Posted on | January 13, 2012 | No Comments
It all starts here, as far as I can tell. I don’t listen closely to lyrics. One advantage is that you can hear what you want and what I always heard was “The European Man is here”. Regardless…. I think the song still fits the theme. Alex Needham seems to agree:
The Thin White Duke was Bowie’s final persona, a character who embodied the allure of evil, immaculately dressed in waistcoat and Oxford bags, crooning rather than rocking out, determinedly European.
The Internet’s crappy lyric sites can’t decide if it’s “canon” or “cannon”. Needham says “cannon” so I’ll accept that. The mood of the album, the song, the persona is not optimistic but it was something new and symbolic of the future. This new identity certainly inspired the next song in our list.
Posted on | January 9, 2012 | No Comments
Recent events in Europe are reminding me of the old songs that celebrated a nascent pan-European identity. In the late ’70s and early ’80s, well before the Euro, the future union was a kind of cosmopolitan dream and a good topic for a song. What actually turned out is aptly described by Ian Buruma in his “Is the European Dream Over?“. He says “democracy does require that citizens have a sense of belonging”.
As a North American I always thought there was some thing that was Europe to which people felt they belonged. Through work I’ve had the opportunity to speak with quite a few Europeans however, and it’s clear Swedes, French, Germans, Austrians, Italians and British are as lodged in their own national culture as anyone else. Was it absurd to expect otherwise?
The most hopeful sign I ever saw was on a home exchange in Ireland. In the house we stayed at, in the room of one of the (many) kids, was a map of the EU, produced not long after Ireland gained entry. That kid was proud his country had officially joined the club, presumably after spending so long on the sidelines. Was he supposed to now be in the world envisioned by Kraftwerk, Ultravox and others?
I was going to embed all the songs in this post but I couldn’t get past the first one (“Station to Station” by Bowie) without the urge to comment and annotate. So I’ll do this over multiple postings for each song.
These are all great songs. Enjoy them as their theme becomes ever more curious and nostalgic.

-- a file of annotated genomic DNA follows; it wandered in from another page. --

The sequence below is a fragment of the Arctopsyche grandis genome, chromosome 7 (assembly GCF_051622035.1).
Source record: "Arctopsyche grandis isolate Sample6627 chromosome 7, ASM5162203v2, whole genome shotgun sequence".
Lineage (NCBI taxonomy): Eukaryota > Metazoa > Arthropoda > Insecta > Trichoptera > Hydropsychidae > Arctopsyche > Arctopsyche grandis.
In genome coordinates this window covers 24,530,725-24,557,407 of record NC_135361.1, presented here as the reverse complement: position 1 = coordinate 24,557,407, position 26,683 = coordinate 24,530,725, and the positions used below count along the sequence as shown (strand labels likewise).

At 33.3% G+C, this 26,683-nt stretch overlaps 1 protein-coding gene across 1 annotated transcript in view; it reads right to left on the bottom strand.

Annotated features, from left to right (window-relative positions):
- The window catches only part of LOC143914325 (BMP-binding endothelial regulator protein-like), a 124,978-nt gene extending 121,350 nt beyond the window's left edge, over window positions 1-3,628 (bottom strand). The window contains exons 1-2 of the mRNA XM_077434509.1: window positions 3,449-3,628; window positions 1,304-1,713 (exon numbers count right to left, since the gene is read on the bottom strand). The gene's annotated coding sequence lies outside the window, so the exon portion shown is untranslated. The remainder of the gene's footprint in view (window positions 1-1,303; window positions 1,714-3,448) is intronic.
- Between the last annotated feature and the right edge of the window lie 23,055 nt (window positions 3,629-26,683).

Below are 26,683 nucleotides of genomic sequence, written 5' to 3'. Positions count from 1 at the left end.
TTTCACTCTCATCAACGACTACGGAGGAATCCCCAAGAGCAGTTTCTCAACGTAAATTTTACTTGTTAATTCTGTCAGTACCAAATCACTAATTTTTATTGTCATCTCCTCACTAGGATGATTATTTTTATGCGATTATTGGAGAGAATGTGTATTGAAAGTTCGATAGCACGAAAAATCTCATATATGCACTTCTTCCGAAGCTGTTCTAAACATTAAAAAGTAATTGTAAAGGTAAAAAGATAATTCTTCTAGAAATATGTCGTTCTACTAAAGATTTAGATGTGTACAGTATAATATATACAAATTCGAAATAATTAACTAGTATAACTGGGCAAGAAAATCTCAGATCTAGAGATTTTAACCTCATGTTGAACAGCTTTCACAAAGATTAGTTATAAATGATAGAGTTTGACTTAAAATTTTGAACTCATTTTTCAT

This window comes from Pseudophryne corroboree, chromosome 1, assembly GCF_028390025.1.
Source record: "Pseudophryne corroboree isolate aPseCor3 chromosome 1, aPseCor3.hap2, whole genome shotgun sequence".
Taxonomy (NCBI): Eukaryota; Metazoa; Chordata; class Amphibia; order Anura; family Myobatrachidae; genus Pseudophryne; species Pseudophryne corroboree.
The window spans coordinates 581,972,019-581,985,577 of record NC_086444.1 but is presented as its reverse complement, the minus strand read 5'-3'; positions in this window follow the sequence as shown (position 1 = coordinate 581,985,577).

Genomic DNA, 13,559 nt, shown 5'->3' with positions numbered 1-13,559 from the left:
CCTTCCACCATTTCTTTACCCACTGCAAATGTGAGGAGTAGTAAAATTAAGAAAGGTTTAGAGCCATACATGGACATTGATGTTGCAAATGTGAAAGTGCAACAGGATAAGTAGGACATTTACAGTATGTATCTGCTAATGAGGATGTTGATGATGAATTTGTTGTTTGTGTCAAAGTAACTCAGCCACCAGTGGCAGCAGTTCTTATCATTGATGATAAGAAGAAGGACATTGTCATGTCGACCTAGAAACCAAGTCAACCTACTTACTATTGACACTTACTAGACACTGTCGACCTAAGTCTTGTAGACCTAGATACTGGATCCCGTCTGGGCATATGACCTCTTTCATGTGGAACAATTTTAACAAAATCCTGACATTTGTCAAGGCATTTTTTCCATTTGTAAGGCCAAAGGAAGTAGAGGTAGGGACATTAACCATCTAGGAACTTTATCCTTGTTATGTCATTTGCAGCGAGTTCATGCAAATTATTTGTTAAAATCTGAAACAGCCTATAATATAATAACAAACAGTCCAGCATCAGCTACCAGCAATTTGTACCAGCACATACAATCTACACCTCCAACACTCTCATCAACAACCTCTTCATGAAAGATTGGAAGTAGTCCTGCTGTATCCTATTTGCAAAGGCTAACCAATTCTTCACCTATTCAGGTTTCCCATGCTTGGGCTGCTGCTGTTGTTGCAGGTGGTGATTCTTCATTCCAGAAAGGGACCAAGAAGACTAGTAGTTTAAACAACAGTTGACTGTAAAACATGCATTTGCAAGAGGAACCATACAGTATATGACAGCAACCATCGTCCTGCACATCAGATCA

“Station to Station” — David Bowie
“Trans Europe Express” — Kraftwerk
“New Europeans” — Ultravox
“Do the European” — J.J. Burnel
“Hallellujah Europa” — Jonah Lewie
“Eurovision” — Telex
“Europe After the Rain” — John Foxx
Please send suggestions to add to the list.
Posted on | October 21, 2011 | No Comments
“Globalisation, he thinks, inevitably leads to uniformity. Across the globe, almost everybody begins their working day to the same little tune that tells them Windows is starting up. During the day they use the same programs—Word, Outlook, Excel—read the same books—Grisham, King, Brown—in the evenings, and watch the world’s news on homogeneous TV channels, with the same headlines at the bottom of the screen next to a stock market stream. Why do we need so many people, you ask yourself, if they all end up having the same experiences?” — The Window Dresser, Christiaan Weijts
Posted on | February 19, 2011 | No Comments
Was wondering when someone would do this. Fans can invest in a record and get a share of the profits. Not really like owning shares, which makes sense — an artist’s purpose, after all, isn’t to increase value for shareholders per se. Here’s how it works:
To give you an example. Imagine a record makes a net profit of 50.000 EUR. The production costs were 35.000 EUR, and you as an Angel invested 100 EUR. Your payout will be 100/35.000 x 50.000 or 142,8 EUR.
I submitted Fluorine. Let’s see how attentive their A&R department is. Rejection email will be blogged. See their faq for more details.
Posted on | January 18, 2011 | No Comments
Changed the EP title to Thing In Itself instead of Dinger an Sicher. Was carrying my love of all things krauty a bit too far, even given the helping hand from Google Translate.keep looking »